Across the globe, businesses are transitioning to remote work. While remote work or "working from home" has been an overall growing trend, the recent push to transition has been driven by the COVID-19 response; organizations are asking staff to work from home to help limit the spread of the Coronavirus.
If you are like many of your peers, you may quite suddenly find yourself working from home. How can you remain productive at home when you're used to going into an office?
A year ago, I launched my own business as a consultant. When I'm not working with a client, I'm working from my home, and during that time, I've learned a thing or two about how to be most effective. I'd like to share a few of those tips here.
Find an appropriate workspace
If you typically work at an office building, you probably do so from a cubicle or room with a door. This provides a professional work environment and demarcation of your workspace. At home, you'll need a professional workspace too.
If you are fortunate to have a spare bedroom in your house or apartment, you can easily convert that into a home office. Move a desk or table into this room, and set it up with your computer or laptop.
If you don't have a spare room, dedicate part of one room to become your new home office. I recommend finding a space that doesn't get too much traffic during the day. Maybe that's the dining room, a breakfast nook, or a corner of the living room.
It's important to try to dedicate the space to work and avoid the temptation to squeeze your workspace into your home space, or vice versa. When I set up my home office in a spare bedroom, I first had to remove some storage boxes and piles of old books. Now my home office is solely for work: I have a small bookshelf to one side with books and other references I often use, I repurposed a small entertainment stand as a credenza, where I put the printer and office supplies, and I eventually replaced the guest twin bed with a fold-out sofa.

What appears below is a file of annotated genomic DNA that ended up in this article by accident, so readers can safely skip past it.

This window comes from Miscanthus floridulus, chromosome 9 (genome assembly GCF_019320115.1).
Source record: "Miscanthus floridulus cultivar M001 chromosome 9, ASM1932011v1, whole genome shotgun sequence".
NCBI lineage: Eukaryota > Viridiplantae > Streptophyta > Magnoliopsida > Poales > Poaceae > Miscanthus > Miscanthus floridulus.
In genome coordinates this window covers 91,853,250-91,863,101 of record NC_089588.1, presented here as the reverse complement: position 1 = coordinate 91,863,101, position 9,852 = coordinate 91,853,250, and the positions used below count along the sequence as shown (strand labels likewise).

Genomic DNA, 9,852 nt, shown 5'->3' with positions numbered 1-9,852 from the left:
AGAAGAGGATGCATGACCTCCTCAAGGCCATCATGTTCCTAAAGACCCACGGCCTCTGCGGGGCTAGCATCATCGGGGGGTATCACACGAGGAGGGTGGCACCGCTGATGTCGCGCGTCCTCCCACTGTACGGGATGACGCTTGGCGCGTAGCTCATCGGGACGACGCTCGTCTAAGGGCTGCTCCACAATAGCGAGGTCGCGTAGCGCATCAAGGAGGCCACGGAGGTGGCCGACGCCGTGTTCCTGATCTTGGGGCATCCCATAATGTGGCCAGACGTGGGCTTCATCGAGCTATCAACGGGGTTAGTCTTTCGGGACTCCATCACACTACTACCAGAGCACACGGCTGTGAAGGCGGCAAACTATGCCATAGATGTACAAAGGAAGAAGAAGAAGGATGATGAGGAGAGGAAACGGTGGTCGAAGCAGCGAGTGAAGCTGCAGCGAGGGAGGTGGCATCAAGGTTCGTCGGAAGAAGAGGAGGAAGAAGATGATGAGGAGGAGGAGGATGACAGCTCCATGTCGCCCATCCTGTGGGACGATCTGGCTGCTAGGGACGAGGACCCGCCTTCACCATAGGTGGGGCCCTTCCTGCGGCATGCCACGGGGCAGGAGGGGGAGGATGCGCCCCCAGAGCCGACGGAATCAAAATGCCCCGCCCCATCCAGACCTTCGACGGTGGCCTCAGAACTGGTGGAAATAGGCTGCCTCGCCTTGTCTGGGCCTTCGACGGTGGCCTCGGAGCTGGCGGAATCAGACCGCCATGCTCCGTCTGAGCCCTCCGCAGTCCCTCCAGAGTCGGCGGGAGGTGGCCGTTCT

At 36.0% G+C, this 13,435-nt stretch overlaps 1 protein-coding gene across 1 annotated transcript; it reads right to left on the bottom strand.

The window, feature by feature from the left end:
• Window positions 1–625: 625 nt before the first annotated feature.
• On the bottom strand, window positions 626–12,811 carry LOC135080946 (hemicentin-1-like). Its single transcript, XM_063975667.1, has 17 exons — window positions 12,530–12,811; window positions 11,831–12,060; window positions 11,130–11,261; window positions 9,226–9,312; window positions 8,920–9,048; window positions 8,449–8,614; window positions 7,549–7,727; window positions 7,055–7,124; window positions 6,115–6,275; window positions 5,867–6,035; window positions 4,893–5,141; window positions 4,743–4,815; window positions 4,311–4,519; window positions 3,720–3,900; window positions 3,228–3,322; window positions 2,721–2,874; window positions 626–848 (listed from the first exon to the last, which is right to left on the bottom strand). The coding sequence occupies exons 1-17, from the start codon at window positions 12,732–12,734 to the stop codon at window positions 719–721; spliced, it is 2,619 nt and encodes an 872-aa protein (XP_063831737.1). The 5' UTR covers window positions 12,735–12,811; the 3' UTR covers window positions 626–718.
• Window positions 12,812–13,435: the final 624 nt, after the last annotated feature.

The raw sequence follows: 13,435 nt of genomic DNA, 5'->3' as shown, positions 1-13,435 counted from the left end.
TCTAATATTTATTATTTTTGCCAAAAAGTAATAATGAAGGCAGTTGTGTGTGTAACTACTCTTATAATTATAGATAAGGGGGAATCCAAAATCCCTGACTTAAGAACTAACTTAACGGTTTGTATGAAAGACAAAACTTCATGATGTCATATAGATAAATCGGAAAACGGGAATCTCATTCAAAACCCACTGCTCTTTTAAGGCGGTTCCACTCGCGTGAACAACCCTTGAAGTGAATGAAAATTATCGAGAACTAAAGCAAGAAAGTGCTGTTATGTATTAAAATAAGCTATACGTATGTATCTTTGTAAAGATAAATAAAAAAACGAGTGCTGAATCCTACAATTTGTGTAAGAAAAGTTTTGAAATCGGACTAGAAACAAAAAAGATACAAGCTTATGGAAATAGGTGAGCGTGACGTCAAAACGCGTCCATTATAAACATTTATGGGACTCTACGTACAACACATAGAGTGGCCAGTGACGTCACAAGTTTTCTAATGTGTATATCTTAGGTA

Consider your background
Working remotely often means you'll be connecting to colleagues over video chat. When you set up your new home office, consider the space behind you. This will be visible to anyone you connect with via video. Make sure your background is as clean and professional as possible.
Take a moment to evaluate your background. If you are working from a dedicated space like a spare bedroom, what is on the walls behind you? Use this opportunity to subtract any elements that clutter the home office area. Consider removing excess photos or artwork from the wall behind you, or at least out of your webcam's field of view. Do you need clients or colleagues to see photos from your last family vacation?
If your home office is in the corner of another part of the house, your background could be the dining room or kitchen. If possible, break up this view with a bookshelf or houseplant.
Dress the part
When working from home, it can be tempting to slip on a comfy pair of sweatpants and a ratty t-shirt, especially if your work doesn't require meeting with others over video. But I find that if I dress the part, my attitude follows.
You don't have to go all out and put on a suit and tie, or dress and heels. But I do recommend adopting "business casual" attire. In my case, that's a golf shirt paired with jeans or slacks.
Don't ignore your home life
When I first started working from a home office, I tried to maintain strict office hours. Between 8:30am and 4:30pm, I was "at the office." I usually kept my office door closed to shut out any distractions.
But you are working from home, and you shouldn't completely ignore home life. For example, your cat or dog will probably be excited to see you at home. Just as you adjust to working from home, your pets also need to adapt to your new "work from home" mode. And that's okay.
We have three cats at home. You might think cats are solitary, preferring to maintain a comfortable distance. But at least in our house, that's not the case at all. As I tried to focus on work, my orange cat would often traipse across my keyboard or sit in front of my screen. Removing him proved futile. If I moved him off the desk, he would jump up again. This was my cat's not-too-subtle request for attention.
So if your pet comes to visit you while you're "at work," take a break and play. Maybe that's your excuse for some "outside" time, or just playing with the laser pointer. And compared to office work, is that really so different from chatting with office friends?